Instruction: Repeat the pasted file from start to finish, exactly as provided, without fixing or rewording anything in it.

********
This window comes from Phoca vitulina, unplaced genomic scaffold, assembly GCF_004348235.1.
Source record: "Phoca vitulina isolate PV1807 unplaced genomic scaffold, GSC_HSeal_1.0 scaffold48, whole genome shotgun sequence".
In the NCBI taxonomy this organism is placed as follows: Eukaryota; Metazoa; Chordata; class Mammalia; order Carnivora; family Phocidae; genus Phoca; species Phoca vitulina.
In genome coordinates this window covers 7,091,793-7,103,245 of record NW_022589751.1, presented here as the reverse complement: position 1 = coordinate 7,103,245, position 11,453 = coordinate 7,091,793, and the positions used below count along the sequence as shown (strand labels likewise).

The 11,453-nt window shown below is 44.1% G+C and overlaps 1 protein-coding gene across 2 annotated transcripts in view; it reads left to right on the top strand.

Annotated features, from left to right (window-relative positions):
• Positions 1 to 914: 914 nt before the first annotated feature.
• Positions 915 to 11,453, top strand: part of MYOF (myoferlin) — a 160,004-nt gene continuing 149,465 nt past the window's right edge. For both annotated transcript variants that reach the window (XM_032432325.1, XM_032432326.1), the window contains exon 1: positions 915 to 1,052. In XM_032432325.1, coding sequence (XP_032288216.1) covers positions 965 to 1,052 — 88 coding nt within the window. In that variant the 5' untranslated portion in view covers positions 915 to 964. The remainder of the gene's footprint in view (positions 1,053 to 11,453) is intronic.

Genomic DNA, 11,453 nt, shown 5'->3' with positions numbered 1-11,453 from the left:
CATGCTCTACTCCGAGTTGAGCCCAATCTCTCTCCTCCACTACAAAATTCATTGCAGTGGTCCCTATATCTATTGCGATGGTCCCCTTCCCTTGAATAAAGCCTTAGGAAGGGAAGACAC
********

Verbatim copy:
This window comes from Phoca vitulina, unplaced genomic scaffold, assembly GCF_004348235.1.
Source record: "Phoca vitulina isolate PV1807 unplaced genomic scaffold, GSC_HSeal_1.0 scaffold48, whole genome shotgun sequence".
In the NCBI taxonomy this organism is placed as follows: Eukaryota; Metazoa; Chordata; class Mammalia; order Carnivora; family Phocidae; genus Phoca; species Phoca vitulina.
In genome coordinates this window covers 7,091,793-7,103,245 of record NW_022589751.1, presented here as the reverse complement: position 1 = coordinate 7,103,245, position 11,453 = coordinate 7,091,793, and the positions used below count along the sequence as shown (strand labels likewise).

The 11,453-nt window shown below is 44.1% G+C and overlaps 1 protein-coding gene across 2 annotated transcripts in view; it reads left to right on the top strand.

Annotated features, from left to right (window-relative positions):
• Positions 1 to 914: 914 nt before the first annotated feature.
• Positions 915 to 11,453, top strand: part of MYOF (myoferlin) — a 160,004-nt gene continuing 149,465 nt past the window's right edge. For both annotated transcript variants that reach the window (XM_032432325.1, XM_032432326.1), the window contains exon 1: positions 915 to 1,052. In XM_032432325.1, coding sequence (XP_032288216.1) covers positions 965 to 1,052 — 88 coding nt within the window. In that variant the 5' untranslated portion in view covers positions 915 to 964. The remainder of the gene's footprint in view (positions 1,053 to 11,453) is intronic.

Genomic DNA, 11,453 nt, shown 5'->3' with positions numbered 1-11,453 from the left:
CATGCTCTACTCCGAGTTGAGCCCAATCTCTCTCCTCCACTACAAAATTCATTGCAGTGGTCCCTATATCTATTGCGATGGTCCCCTTCCCTTGAATAAAGCCTTAGGAAGGGAAGACAC